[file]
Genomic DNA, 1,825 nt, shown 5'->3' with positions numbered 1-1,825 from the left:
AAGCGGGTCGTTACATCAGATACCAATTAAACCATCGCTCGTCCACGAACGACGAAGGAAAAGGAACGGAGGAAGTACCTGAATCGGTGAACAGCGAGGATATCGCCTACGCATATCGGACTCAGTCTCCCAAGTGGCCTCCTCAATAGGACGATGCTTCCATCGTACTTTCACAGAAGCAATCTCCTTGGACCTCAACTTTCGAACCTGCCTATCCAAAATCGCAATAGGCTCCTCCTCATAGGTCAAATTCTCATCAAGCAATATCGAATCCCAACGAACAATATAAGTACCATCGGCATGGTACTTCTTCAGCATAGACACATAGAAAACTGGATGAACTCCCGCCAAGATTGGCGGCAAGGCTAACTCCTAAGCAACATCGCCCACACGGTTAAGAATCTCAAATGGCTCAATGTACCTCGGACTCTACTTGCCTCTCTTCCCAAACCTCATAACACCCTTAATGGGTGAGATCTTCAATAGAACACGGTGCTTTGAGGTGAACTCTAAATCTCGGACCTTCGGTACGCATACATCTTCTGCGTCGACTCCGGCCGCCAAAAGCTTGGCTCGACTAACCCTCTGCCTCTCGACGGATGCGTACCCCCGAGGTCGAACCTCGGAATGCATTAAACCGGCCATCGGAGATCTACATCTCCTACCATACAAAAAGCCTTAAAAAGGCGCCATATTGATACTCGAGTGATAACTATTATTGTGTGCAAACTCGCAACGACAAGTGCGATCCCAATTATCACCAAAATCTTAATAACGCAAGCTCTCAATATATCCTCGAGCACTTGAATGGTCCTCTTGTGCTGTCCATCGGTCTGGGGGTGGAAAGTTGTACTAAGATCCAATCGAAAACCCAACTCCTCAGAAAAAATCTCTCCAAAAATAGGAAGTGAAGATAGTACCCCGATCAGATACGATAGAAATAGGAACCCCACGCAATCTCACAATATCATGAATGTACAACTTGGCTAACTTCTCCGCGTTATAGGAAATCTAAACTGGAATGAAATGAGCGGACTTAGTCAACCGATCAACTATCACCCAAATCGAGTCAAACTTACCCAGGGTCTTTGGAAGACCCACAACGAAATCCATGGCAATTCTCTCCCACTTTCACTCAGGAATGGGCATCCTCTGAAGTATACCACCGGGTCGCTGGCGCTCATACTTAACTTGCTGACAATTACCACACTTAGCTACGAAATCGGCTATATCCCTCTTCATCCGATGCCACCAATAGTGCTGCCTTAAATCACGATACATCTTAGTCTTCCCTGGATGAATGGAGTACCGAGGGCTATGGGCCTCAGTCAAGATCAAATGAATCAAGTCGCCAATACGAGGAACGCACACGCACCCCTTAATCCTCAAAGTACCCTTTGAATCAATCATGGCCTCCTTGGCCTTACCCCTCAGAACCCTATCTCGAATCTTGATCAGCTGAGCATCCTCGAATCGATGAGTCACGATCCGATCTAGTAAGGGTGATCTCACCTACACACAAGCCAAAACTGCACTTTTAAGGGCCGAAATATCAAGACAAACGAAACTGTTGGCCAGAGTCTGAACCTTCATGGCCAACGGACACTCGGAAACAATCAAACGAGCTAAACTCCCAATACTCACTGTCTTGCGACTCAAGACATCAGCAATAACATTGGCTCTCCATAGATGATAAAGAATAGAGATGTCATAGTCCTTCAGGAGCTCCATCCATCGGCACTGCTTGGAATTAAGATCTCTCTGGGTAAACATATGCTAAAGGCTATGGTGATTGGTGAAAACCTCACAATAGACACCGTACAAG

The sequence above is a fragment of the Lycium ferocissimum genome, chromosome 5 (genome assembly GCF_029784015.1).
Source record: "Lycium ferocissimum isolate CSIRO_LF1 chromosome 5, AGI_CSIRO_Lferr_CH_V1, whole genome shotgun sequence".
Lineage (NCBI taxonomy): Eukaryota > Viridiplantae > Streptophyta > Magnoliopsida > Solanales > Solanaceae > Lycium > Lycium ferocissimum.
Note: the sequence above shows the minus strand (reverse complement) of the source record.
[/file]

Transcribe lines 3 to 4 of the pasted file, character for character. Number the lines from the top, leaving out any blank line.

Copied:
The sequence above is a fragment of the Lycium ferocissimum genome, chromosome 5 (genome assembly GCF_029784015.1).
Source record: "Lycium ferocissimum isolate CSIRO_LF1 chromosome 5, AGI_CSIRO_Lferr_CH_V1, whole genome shotgun sequence".